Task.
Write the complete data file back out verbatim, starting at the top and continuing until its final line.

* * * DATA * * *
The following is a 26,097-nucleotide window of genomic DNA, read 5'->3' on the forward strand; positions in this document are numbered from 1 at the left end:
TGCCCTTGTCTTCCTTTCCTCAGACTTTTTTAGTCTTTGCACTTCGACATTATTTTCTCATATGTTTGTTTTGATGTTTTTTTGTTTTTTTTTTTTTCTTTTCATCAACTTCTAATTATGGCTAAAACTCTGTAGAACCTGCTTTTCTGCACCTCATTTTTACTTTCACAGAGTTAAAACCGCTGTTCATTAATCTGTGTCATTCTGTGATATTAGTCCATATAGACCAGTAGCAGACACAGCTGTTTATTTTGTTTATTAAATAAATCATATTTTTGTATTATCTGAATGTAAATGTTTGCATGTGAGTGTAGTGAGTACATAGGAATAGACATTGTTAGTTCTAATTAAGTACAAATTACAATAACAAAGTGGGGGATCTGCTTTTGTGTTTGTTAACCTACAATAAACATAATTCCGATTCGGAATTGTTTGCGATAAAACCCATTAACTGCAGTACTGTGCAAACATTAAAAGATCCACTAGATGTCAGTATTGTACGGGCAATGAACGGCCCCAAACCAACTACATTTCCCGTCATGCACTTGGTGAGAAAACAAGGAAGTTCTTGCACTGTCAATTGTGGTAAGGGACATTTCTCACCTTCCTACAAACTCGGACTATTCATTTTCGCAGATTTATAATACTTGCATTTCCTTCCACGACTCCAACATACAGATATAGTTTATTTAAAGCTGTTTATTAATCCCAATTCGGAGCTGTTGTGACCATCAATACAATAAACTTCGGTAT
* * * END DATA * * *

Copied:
The following is a 26,097-nucleotide window of genomic DNA, read 5'->3' on the forward strand; positions in this document are numbered from 1 at the left end:
TGCCCTTGTCTTCCTTTCCTCAGACTTTTTTAGTCTTTGCACTTCGACATTATTTTCTCATATGTTTGTTTTGATGTTTTTTTGTTTTTTTTTTTTTCTTTTCATCAACTTCTAATTATGGCTAAAACTCTGTAGAACCTGCTTTTCTGCACCTCATTTTTACTTTCACAGAGTTAAAACCGCTGTTCATTAATCTGTGTCATTCTGTGATATTAGTCCATATAGACCAGTAGCAGACACAGCTGTTTATTTTGTTTATTAAATAAATCATATTTTTGTATTATCTGAATGTAAATGTTTGCATGTGAGTGTAGTGAGTACATAGGAATAGACATTGTTAGTTCTAATTAAGTACAAATTACAATAACAAAGTGGGGGATCTGCTTTTGTGTTTGTTAACCTACAATAAACATAATTCCGATTCGGAATTGTTTGCGATAAAACCCATTAACTGCAGTACTGTGCAAACATTAAAAGATCCACTAGATGTCAGTATTGTACGGGCAATGAACGGCCCCAAACCAACTACATTTCCCGTCATGCACTTGGTGAGAAAACAAGGAAGTTCTTGCACTGTCAATTGTGGTAAGGGACATTTCTCACCTTCCTACAAACTCGGACTATTCATTTTCGCAGATTTATAATACTTGCATTTCCTTCCACGACTCCAACATACAGATATAGTTTATTTAAAGCTGTTTATTAATCCCAATTCGGAGCTGTTGTGACCATCAATACAATAAACTTCGGTAT